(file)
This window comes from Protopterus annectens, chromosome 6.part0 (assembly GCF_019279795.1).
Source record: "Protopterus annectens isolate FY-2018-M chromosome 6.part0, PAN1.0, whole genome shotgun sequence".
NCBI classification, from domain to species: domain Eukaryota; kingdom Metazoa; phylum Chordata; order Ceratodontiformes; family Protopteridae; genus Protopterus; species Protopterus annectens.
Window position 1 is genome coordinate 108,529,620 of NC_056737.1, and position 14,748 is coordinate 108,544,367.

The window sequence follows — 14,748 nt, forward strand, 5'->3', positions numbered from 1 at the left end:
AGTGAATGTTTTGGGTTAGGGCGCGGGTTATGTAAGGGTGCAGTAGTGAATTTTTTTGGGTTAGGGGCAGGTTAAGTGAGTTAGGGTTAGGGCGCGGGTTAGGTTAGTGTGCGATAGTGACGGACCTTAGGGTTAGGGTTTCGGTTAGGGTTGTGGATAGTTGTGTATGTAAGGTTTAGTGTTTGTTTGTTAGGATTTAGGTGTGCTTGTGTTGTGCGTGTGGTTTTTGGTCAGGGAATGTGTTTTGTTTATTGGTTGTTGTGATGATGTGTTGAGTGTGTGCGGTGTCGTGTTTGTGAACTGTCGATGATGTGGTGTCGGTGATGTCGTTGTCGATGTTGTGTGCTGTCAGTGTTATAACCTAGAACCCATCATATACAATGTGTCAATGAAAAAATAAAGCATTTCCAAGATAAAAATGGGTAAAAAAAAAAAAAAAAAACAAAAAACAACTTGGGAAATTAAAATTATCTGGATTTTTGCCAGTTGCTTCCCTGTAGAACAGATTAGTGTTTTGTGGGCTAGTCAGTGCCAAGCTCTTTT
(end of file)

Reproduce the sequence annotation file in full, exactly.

This window comes from Protopterus annectens, chromosome 6.part0 (assembly GCF_019279795.1).
Source record: "Protopterus annectens isolate FY-2018-M chromosome 6.part0, PAN1.0, whole genome shotgun sequence".
NCBI classification, from domain to species: domain Eukaryota; kingdom Metazoa; phylum Chordata; order Ceratodontiformes; family Protopteridae; genus Protopterus; species Protopterus annectens.
Window position 1 is genome coordinate 108,529,620 of NC_056737.1, and position 14,748 is coordinate 108,544,367.

The window sequence follows — 14,748 nt, forward strand, 5'->3', positions numbered from 1 at the left end:
AGTGAATGTTTTGGGTTAGGGCGCGGGTTATGTAAGGGTGCAGTAGTGAATTTTTTTGGGTTAGGGGCAGGTTAAGTGAGTTAGGGTTAGGGCGCGGGTTAGGTTAGTGTGCGATAGTGACGGACCTTAGGGTTAGGGTTTCGGTTAGGGTTGTGGATAGTTGTGTATGTAAGGTTTAGTGTTTGTTTGTTAGGATTTAGGTGTGCTTGTGTTGTGCGTGTGGTTTTTGGTCAGGGAATGTGTTTTGTTTATTGGTTGTTGTGATGATGTGTTGAGTGTGTGCGGTGTCGTGTTTGTGAACTGTCGATGATGTGGTGTCGGTGATGTCGTTGTCGATGTTGTGTGCTGTCAGTGTTATAACCTAGAACCCATCATATACAATGTGTCAATGAAAAAATAAAGCATTTCCAAGATAAAAATGGGTAAAAAAAAAAAAAAAAAACAAAAAACAACTTGGGAAATTAAAATTATCTGGATTTTTGCCAGTTGCTTCCCTGTAGAACAGATTAGTGTTTTGTGGGCTAGTCAGTGCCAAGCTCTTTT